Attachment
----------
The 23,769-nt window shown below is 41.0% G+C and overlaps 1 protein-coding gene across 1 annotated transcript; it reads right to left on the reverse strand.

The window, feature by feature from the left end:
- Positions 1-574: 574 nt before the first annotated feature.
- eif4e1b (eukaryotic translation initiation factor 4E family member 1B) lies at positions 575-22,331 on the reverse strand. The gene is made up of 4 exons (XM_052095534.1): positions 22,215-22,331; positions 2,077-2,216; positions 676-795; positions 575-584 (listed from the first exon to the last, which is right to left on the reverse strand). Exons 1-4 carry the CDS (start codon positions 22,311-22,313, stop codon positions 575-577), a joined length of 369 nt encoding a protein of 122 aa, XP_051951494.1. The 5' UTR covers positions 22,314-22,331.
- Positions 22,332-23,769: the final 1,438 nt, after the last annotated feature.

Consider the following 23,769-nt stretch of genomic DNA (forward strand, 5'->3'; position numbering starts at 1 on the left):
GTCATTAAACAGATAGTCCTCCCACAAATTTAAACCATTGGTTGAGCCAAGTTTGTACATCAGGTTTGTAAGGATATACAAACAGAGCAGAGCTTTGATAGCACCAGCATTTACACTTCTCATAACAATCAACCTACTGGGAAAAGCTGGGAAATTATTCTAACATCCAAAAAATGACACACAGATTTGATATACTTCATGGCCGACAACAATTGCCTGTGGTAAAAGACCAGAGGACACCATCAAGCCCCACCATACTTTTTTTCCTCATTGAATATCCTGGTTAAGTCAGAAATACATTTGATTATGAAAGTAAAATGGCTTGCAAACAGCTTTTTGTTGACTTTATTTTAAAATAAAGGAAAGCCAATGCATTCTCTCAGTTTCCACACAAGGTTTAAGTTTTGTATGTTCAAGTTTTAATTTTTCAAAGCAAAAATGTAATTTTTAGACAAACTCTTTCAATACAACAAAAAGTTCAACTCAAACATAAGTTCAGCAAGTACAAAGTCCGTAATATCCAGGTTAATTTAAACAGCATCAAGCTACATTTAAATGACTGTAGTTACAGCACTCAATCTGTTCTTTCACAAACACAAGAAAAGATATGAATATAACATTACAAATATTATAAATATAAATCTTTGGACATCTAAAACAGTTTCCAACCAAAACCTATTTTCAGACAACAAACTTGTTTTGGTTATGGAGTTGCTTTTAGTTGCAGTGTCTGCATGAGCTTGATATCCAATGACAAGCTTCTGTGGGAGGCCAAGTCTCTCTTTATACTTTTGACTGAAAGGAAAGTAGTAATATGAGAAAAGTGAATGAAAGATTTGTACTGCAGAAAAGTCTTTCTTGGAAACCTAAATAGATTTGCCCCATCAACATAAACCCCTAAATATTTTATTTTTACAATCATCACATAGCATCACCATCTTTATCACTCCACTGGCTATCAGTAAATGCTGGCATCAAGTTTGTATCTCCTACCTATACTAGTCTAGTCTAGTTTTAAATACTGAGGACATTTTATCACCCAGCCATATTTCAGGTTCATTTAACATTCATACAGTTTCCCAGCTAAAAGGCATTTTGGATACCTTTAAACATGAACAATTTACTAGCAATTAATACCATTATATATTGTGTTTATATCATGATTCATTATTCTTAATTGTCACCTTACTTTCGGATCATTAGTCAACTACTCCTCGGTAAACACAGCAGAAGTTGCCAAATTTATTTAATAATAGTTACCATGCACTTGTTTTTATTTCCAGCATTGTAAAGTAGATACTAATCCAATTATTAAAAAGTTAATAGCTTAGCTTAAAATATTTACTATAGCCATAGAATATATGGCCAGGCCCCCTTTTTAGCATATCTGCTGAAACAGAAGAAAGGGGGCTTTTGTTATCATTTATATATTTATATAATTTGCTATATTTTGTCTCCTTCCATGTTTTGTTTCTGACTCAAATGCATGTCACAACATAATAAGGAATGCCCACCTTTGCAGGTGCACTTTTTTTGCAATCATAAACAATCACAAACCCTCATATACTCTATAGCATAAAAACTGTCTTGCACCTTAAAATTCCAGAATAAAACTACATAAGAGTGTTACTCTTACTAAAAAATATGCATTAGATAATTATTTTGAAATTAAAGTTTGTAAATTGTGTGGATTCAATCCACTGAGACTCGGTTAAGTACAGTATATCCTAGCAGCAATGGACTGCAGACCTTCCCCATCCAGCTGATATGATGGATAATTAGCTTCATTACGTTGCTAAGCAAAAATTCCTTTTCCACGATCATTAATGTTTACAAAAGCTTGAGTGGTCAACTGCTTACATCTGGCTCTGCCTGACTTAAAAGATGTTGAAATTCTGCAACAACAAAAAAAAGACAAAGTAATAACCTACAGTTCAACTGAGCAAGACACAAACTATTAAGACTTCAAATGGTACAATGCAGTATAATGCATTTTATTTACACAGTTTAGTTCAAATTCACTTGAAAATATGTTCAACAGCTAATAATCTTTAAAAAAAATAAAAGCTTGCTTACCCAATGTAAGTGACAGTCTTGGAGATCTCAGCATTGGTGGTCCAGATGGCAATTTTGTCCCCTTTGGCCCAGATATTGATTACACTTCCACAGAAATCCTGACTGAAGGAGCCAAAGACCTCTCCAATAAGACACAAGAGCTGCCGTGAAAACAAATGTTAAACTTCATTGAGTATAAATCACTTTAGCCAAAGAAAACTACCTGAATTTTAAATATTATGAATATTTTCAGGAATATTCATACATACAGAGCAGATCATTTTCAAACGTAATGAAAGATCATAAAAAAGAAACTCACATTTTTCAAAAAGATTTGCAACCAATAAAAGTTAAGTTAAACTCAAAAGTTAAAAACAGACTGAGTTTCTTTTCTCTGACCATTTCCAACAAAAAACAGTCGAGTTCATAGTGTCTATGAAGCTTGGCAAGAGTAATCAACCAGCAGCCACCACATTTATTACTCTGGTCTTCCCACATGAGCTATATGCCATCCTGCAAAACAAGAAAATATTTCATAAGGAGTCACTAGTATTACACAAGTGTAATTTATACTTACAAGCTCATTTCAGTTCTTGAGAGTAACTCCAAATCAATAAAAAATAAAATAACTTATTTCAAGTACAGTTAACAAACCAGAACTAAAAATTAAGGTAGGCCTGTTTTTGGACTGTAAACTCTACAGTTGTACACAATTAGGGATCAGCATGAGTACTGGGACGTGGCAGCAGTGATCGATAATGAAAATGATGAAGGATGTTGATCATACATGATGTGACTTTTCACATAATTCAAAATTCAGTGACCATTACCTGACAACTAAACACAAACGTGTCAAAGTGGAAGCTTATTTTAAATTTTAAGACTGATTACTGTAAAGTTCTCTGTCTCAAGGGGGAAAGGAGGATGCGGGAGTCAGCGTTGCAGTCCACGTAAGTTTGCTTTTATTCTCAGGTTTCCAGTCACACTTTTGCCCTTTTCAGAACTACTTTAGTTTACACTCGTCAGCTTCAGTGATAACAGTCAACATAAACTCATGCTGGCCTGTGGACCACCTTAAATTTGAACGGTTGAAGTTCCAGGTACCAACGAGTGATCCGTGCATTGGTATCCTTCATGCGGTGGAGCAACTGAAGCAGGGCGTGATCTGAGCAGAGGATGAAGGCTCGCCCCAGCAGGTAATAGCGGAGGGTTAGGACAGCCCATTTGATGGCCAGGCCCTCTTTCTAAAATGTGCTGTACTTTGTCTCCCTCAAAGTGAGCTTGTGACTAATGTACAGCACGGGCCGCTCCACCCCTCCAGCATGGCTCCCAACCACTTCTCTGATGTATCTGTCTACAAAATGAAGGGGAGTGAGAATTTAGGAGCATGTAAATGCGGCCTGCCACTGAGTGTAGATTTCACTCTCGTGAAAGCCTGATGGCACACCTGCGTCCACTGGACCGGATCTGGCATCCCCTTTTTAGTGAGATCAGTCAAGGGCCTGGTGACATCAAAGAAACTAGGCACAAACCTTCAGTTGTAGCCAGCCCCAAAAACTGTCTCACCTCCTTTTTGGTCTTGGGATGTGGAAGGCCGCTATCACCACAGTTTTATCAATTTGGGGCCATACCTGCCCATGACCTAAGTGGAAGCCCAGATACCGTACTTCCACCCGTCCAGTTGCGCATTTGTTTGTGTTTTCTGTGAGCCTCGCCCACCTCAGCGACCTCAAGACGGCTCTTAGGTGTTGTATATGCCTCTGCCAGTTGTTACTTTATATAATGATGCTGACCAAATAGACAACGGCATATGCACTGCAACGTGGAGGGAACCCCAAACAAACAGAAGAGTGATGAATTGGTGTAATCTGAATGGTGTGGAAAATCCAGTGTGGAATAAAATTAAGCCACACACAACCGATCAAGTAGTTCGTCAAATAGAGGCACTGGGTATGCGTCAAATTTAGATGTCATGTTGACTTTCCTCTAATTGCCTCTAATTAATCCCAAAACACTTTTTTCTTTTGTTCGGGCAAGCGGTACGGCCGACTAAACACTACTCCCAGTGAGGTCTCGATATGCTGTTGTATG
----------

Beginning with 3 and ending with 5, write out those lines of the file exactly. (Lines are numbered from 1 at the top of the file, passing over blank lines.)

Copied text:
- Positions 1-574: 574 nt before the first annotated feature.
- eif4e1b (eukaryotic translation initiation factor 4E family member 1B) lies at positions 575-22,331 on the reverse strand. The gene is made up of 4 exons (XM_052095534.1): positions 22,215-22,331; positions 2,077-2,216; positions 676-795; positions 575-584 (listed from the first exon to the last, which is right to left on the reverse strand). Exons 1-4 carry the CDS (start codon positions 22,311-22,313, stop codon positions 575-577), a joined length of 369 nt encoding a protein of 122 aa, XP_051951494.1. The 5' UTR covers positions 22,314-22,331.
- Positions 22,332-23,769: the final 1,438 nt, after the last annotated feature.